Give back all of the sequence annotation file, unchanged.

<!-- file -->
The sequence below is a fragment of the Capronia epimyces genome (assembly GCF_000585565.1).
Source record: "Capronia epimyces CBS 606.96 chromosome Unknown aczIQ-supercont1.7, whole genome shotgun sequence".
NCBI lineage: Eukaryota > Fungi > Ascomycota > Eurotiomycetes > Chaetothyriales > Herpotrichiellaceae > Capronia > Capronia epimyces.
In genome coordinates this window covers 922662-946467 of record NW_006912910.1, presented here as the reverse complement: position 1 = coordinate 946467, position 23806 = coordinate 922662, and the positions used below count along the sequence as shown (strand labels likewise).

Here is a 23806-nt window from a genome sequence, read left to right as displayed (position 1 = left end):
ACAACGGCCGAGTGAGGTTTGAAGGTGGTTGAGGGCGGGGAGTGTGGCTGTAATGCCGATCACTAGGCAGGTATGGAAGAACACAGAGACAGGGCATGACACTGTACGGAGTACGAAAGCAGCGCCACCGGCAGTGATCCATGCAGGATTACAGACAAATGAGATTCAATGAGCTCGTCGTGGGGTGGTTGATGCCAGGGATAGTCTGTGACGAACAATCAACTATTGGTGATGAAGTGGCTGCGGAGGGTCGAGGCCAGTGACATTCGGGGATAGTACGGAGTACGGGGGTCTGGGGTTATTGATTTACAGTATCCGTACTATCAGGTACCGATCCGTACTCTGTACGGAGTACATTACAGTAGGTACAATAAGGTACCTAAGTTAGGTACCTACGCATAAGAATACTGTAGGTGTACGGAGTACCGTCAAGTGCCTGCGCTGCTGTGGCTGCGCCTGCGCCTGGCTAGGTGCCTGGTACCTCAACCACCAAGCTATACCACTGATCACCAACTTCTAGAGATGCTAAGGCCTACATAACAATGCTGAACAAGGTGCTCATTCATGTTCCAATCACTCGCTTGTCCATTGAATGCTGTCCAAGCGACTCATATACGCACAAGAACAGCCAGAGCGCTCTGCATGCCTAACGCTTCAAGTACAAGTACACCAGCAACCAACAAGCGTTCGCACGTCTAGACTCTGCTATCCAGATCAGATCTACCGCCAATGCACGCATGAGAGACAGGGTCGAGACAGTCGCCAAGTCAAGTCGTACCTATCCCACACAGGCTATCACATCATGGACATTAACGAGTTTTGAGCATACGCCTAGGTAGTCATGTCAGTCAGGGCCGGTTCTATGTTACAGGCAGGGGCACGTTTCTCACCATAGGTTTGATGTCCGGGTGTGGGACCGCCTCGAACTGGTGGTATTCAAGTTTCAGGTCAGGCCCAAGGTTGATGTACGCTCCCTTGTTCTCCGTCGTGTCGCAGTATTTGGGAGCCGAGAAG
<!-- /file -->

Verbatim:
The sequence below is a fragment of the Capronia epimyces genome (assembly GCF_000585565.1).
Source record: "Capronia epimyces CBS 606.96 chromosome Unknown aczIQ-supercont1.7, whole genome shotgun sequence".
NCBI lineage: Eukaryota > Fungi > Ascomycota > Eurotiomycetes > Chaetothyriales > Herpotrichiellaceae > Capronia > Capronia epimyces.
In genome coordinates this window covers 922662-946467 of record NW_006912910.1, presented here as the reverse complement: position 1 = coordinate 946467, position 23806 = coordinate 922662, and the positions used below count along the sequence as shown (strand labels likewise).

Here is a 23806-nt window from a genome sequence, read left to right as displayed (position 1 = left end):
ACAACGGCCGAGTGAGGTTTGAAGGTGGTTGAGGGCGGGGAGTGTGGCTGTAATGCCGATCACTAGGCAGGTATGGAAGAACACAGAGACAGGGCATGACACTGTACGGAGTACGAAAGCAGCGCCACCGGCAGTGATCCATGCAGGATTACAGACAAATGAGATTCAATGAGCTCGTCGTGGGGTGGTTGATGCCAGGGATAGTCTGTGACGAACAATCAACTATTGGTGATGAAGTGGCTGCGGAGGGTCGAGGCCAGTGACATTCGGGGATAGTACGGAGTACGGGGGTCTGGGGTTATTGATTTACAGTATCCGTACTATCAGGTACCGATCCGTACTCTGTACGGAGTACATTACAGTAGGTACAATAAGGTACCTAAGTTAGGTACCTACGCATAAGAATACTGTAGGTGTACGGAGTACCGTCAAGTGCCTGCGCTGCTGTGGCTGCGCCTGCGCCTGGCTAGGTGCCTGGTACCTCAACCACCAAGCTATACCACTGATCACCAACTTCTAGAGATGCTAAGGCCTACATAACAATGCTGAACAAGGTGCTCATTCATGTTCCAATCACTCGCTTGTCCATTGAATGCTGTCCAAGCGACTCATATACGCACAAGAACAGCCAGAGCGCTCTGCATGCCTAACGCTTCAAGTACAAGTACACCAGCAACCAACAAGCGTTCGCACGTCTAGACTCTGCTATCCAGATCAGATCTACCGCCAATGCACGCATGAGAGACAGGGTCGAGACAGTCGCCAAGTCAAGTCGTACCTATCCCACACAGGCTATCACATCATGGACATTAACGAGTTTTGAGCATACGCCTAGGTAGTCATGTCAGTCAGGGCCGGTTCTATGTTACAGGCAGGGGCACGTTTCTCACCATAGGTTTGATGTCCGGGTGTGGGACCGCCTCGAACTGGTGGTATTCAAGTTTCAGGTCAGGCCCAAGGTTGATGTACGCTCCCTTGTTCTCCGTCGTGTCGCAGTATTTGGGAGCCGAGAAG